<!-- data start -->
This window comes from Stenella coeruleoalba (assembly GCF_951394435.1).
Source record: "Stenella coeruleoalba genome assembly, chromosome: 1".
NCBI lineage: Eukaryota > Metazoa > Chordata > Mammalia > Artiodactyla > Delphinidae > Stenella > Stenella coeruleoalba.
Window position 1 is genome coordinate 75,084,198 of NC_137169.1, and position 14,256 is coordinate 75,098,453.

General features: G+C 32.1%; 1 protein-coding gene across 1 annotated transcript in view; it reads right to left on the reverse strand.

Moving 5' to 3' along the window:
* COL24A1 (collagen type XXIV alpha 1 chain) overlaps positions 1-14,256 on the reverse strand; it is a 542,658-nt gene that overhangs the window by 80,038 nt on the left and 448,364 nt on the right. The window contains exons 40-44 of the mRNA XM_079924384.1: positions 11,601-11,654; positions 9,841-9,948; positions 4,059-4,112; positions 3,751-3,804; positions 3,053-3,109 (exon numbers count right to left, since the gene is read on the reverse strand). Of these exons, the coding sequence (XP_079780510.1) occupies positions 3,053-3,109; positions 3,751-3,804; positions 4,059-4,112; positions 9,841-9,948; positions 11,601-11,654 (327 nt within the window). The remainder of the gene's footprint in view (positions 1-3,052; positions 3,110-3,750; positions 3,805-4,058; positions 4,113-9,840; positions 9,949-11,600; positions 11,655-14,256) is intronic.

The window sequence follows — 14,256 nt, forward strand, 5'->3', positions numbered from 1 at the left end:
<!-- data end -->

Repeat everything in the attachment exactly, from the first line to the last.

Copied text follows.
This window comes from Stenella coeruleoalba (assembly GCF_951394435.1).
Source record: "Stenella coeruleoalba genome assembly, chromosome: 1".
NCBI lineage: Eukaryota > Metazoa > Chordata > Mammalia > Artiodactyla > Delphinidae > Stenella > Stenella coeruleoalba.
Window position 1 is genome coordinate 75,084,198 of NC_137169.1, and position 14,256 is coordinate 75,098,453.

General features: G+C 32.1%; 1 protein-coding gene across 1 annotated transcript in view; it reads right to left on the reverse strand.

Moving 5' to 3' along the window:
* COL24A1 (collagen type XXIV alpha 1 chain) overlaps positions 1-14,256 on the reverse strand; it is a 542,658-nt gene that overhangs the window by 80,038 nt on the left and 448,364 nt on the right. The window contains exons 40-44 of the mRNA XM_079924384.1: positions 11,601-11,654; positions 9,841-9,948; positions 4,059-4,112; positions 3,751-3,804; positions 3,053-3,109 (exon numbers count right to left, since the gene is read on the reverse strand). Of these exons, the coding sequence (XP_079780510.1) occupies positions 3,053-3,109; positions 3,751-3,804; positions 4,059-4,112; positions 9,841-9,948; positions 11,601-11,654 (327 nt within the window). The remainder of the gene's footprint in view (positions 1-3,052; positions 3,110-3,750; positions 3,805-4,058; positions 4,113-9,840; positions 9,949-11,600; positions 11,655-14,256) is intronic.

The window sequence follows — 14,256 nt, forward strand, 5'->3', positions numbered from 1 at the left end: